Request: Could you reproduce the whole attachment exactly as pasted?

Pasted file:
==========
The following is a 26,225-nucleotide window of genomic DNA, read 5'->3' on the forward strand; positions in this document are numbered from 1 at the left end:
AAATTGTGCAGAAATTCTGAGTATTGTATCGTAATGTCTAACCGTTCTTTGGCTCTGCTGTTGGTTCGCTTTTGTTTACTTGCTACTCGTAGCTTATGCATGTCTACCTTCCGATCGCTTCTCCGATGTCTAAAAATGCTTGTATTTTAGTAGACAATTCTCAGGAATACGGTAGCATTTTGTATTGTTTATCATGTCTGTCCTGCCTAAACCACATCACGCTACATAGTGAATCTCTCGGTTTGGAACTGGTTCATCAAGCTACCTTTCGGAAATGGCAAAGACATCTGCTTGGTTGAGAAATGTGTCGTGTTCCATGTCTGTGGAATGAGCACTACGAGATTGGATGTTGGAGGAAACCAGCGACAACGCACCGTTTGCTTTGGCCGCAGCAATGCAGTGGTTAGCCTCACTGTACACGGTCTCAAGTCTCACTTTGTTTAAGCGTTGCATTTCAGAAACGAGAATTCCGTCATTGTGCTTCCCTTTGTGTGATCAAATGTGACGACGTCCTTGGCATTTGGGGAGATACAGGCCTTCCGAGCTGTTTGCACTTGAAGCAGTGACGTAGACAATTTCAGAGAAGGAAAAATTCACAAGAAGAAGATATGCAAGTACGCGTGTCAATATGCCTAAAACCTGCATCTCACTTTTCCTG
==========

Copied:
The following is a 26,225-nucleotide window of genomic DNA, read 5'->3' on the forward strand; positions in this document are numbered from 1 at the left end:
AAATTGTGCAGAAATTCTGAGTATTGTATCGTAATGTCTAACCGTTCTTTGGCTCTGCTGTTGGTTCGCTTTTGTTTACTTGCTACTCGTAGCTTATGCATGTCTACCTTCCGATCGCTTCTCCGATGTCTAAAAATGCTTGTATTTTAGTAGACAATTCTCAGGAATACGGTAGCATTTTGTATTGTTTATCATGTCTGTCCTGCCTAAACCACATCACGCTACATAGTGAATCTCTCGGTTTGGAACTGGTTCATCAAGCTACCTTTCGGAAATGGCAAAGACATCTGCTTGGTTGAGAAATGTGTCGTGTTCCATGTCTGTGGAATGAGCACTACGAGATTGGATGTTGGAGGAAACCAGCGACAACGCACCGTTTGCTTTGGCCGCAGCAATGCAGTGGTTAGCCTCACTGTACACGGTCTCAAGTCTCACTTTGTTTAAGCGTTGCATTTCAGAAACGAGAATTCCGTCATTGTGCTTCCCTTTGTGTGATCAAATGTGACGACGTCCTTGGCATTTGGGGAGATACAGGCCTTCCGAGCTGTTTGCACTTGAAGCAGTGACGTAGACAATTTCAGAGAAGGAAAAATTCACAAGAAGAAGATATGCAAGTACGCGTGTCAATATGCCTAAAACCTGCATCTCACTTTTCCTG